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Proceedings Paper

From Biostereometrics To The Comprehension Of Form
Author(s): Fred L. Bookstein
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Paper Abstract

Biostereometrics transcribes a biological surface into a large sample of coordinate triples for the ordinary points borne there. For measurement of shape, the accidents of this sampling must be eliminated and the transcription replaced by a few geometric descriptors. More of these latter are available for the task of significant morphometric comparison than the literature acknowledges. For instance, the information to be gleaned from each landmark on the surface includes, in addition to the locus itself, at least eight more parameters of the curving surface there. These concisely represent bulges, ridges, sags, and other ordinary features of form by new tensor descriptors which, though wholly different-looking from the biostereometric coordinate record, derive therefrom. In this analysis, growth is distortion of one surface into another, and its natural descriptor, expressing how all loci are growing apart from each other, is the symmetrized derivative of the distortion mapping.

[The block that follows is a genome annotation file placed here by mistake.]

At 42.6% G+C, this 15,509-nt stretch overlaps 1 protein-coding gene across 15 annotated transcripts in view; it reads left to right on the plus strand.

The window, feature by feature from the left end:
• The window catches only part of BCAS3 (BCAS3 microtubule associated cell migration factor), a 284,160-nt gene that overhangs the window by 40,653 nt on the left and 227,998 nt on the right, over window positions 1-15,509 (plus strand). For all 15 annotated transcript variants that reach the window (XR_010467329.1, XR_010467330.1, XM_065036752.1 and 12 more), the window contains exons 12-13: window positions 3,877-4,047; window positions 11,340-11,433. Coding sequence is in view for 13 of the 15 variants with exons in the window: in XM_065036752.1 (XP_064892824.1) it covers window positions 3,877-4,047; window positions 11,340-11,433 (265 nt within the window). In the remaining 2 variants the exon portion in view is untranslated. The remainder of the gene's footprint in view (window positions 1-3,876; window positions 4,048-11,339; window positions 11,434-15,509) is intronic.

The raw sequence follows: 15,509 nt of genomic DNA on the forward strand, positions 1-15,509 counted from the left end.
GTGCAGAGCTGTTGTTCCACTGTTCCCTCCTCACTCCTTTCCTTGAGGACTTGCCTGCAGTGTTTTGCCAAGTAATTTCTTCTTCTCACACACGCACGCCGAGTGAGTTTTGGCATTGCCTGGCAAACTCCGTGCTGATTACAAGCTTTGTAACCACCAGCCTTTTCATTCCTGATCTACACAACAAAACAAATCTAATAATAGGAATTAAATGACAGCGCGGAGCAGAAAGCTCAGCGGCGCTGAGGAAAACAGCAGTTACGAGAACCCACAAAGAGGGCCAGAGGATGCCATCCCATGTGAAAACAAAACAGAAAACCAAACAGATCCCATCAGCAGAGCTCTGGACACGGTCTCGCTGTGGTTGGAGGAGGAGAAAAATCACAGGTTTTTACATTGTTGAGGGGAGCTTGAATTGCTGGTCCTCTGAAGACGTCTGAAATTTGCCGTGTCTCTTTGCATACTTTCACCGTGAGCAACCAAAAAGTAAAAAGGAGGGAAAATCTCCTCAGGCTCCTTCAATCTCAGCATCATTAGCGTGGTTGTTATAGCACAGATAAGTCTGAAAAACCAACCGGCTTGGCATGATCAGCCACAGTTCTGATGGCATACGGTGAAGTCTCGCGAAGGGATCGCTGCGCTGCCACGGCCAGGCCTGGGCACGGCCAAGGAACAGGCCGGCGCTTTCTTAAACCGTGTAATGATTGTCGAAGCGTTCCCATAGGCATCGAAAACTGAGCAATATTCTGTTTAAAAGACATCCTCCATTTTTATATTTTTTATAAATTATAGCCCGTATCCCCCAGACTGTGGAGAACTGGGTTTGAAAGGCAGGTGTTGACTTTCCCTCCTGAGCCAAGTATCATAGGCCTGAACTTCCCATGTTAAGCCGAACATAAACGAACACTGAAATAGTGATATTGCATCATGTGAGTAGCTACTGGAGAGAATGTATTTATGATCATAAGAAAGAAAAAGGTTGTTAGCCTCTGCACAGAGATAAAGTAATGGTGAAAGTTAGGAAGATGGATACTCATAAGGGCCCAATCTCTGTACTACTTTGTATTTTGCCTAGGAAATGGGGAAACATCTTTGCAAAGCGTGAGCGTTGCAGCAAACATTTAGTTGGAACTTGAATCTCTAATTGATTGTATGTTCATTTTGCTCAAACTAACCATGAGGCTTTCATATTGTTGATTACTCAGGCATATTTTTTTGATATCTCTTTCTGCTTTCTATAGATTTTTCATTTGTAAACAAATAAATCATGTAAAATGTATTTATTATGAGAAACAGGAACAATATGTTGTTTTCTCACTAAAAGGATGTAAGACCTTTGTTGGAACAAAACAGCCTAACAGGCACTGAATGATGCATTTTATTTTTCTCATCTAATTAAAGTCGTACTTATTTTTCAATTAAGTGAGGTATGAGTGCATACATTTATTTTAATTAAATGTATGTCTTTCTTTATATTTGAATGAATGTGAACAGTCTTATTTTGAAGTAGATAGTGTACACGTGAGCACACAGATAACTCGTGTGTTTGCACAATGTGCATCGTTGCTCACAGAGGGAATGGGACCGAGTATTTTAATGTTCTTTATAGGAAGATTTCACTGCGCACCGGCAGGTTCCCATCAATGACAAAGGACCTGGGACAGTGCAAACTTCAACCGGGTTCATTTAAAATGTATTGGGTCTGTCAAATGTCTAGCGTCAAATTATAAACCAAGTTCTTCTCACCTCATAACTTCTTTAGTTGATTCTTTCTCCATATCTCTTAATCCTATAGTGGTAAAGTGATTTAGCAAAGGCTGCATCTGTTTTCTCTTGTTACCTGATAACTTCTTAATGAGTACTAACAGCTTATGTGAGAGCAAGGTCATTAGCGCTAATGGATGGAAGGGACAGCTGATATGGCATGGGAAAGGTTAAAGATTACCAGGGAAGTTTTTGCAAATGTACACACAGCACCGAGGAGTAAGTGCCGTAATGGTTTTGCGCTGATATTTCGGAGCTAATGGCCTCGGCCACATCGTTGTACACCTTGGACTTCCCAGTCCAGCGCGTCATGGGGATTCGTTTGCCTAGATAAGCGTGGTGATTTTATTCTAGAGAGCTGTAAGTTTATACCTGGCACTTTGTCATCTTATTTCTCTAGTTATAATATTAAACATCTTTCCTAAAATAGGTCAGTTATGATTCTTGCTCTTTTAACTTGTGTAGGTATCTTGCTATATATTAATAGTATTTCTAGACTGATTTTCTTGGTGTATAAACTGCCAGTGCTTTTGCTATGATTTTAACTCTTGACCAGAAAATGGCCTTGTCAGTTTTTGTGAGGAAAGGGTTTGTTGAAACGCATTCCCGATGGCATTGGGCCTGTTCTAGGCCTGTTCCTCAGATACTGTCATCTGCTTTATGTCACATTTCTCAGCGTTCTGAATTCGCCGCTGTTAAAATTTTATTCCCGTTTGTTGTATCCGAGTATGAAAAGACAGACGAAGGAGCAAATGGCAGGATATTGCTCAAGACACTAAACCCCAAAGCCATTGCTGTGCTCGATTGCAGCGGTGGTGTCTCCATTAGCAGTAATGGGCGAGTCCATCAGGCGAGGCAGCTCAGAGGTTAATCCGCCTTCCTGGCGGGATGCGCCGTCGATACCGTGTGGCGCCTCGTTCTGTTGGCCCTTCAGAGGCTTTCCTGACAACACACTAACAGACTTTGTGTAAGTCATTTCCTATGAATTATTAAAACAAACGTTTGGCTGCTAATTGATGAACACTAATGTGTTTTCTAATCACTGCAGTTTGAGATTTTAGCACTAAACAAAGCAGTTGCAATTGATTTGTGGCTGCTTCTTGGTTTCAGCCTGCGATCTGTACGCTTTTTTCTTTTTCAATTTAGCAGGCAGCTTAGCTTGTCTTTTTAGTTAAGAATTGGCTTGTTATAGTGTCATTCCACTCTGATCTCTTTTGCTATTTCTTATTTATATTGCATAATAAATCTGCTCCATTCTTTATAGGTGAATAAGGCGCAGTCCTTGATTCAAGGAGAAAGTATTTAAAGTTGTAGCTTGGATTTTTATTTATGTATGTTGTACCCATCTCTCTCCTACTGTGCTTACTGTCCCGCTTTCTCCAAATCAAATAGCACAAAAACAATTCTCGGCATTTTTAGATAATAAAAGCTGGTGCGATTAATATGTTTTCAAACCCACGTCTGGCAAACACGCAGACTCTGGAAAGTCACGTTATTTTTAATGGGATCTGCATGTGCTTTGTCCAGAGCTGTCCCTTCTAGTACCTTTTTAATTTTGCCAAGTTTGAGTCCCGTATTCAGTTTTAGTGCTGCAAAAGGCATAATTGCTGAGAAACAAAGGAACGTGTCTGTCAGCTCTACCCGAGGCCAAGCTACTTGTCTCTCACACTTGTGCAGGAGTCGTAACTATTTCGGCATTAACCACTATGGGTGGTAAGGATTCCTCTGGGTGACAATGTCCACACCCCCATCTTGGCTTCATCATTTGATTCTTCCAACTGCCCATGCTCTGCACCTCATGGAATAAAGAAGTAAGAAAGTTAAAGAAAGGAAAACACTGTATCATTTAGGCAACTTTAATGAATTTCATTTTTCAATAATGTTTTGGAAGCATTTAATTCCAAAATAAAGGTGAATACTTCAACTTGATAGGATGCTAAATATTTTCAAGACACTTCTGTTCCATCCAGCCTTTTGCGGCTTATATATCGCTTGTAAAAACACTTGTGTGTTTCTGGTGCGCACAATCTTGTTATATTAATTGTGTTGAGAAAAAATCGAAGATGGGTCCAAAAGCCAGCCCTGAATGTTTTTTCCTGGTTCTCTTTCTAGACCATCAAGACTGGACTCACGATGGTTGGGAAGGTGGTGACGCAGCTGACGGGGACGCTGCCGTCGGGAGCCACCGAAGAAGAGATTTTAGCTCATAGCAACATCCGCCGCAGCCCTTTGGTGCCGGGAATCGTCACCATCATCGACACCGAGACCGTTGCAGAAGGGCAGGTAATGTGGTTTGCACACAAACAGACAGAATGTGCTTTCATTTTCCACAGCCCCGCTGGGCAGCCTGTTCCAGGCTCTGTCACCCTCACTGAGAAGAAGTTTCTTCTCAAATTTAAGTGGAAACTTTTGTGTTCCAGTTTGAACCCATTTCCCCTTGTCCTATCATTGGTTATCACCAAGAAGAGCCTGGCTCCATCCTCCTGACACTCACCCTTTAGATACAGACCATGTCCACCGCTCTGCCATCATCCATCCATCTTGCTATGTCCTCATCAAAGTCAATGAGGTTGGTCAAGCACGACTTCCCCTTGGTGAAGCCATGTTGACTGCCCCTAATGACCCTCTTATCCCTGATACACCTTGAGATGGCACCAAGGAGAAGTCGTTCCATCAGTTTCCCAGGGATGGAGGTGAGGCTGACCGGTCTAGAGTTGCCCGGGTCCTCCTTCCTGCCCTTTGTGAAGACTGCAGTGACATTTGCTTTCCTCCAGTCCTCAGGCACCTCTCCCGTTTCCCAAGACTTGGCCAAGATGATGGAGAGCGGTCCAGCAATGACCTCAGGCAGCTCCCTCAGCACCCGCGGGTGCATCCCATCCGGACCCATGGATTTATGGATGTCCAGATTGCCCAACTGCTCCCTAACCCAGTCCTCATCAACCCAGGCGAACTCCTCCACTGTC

Paper Details

Date Published: 29 July 1980
PDF: 6 pages
Proc. SPIE 0166, NATO Symposium on Applications of Human Biostereometrics, (29 July 1980); doi: 10.1117/12.956930
Show Author Affiliations
Fred L. Bookstein, University of Michigan (United States)

Published in SPIE Proceedings Vol. 0166:
NATO Symposium on Applications of Human Biostereometrics
A. M. Coblentz; Robin E. Herron, Editor(s)

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